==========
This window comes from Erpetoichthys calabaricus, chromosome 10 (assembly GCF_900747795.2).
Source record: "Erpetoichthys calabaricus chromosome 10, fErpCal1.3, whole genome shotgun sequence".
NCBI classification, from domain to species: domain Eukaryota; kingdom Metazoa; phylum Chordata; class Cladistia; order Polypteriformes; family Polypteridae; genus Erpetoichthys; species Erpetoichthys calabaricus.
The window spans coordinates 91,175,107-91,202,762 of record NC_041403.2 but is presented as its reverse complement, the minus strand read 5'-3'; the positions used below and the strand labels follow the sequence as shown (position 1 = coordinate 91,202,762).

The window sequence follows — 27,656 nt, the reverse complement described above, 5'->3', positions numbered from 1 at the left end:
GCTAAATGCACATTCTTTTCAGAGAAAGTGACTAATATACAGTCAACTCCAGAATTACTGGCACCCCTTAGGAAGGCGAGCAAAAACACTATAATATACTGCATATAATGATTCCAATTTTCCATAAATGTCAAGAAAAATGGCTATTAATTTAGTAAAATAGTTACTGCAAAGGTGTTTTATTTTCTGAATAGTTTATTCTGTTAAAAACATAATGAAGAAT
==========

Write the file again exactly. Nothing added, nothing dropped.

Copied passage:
This window comes from Erpetoichthys calabaricus, chromosome 10 (assembly GCF_900747795.2).
Source record: "Erpetoichthys calabaricus chromosome 10, fErpCal1.3, whole genome shotgun sequence".
NCBI classification, from domain to species: domain Eukaryota; kingdom Metazoa; phylum Chordata; class Cladistia; order Polypteriformes; family Polypteridae; genus Erpetoichthys; species Erpetoichthys calabaricus.
The window spans coordinates 91,175,107-91,202,762 of record NC_041403.2 but is presented as its reverse complement, the minus strand read 5'-3'; the positions used below and the strand labels follow the sequence as shown (position 1 = coordinate 91,202,762).

The window sequence follows — 27,656 nt, the reverse complement described above, 5'->3', positions numbered from 1 at the left end:
GCTAAATGCACATTCTTTTCAGAGAAAGTGACTAATATACAGTCAACTCCAGAATTACTGGCACCCCTTAGGAAGGCGAGCAAAAACACTATAATATACTGCATATAATGATTCCAATTTTCCATAAATGTCAAGAAAAATGGCTATTAATTTAGTAAAATAGTTACTGCAAAGGTGTTTTATTTTCTGAATAGTTTATTCTGTTAAAAACATAATGAAGAAT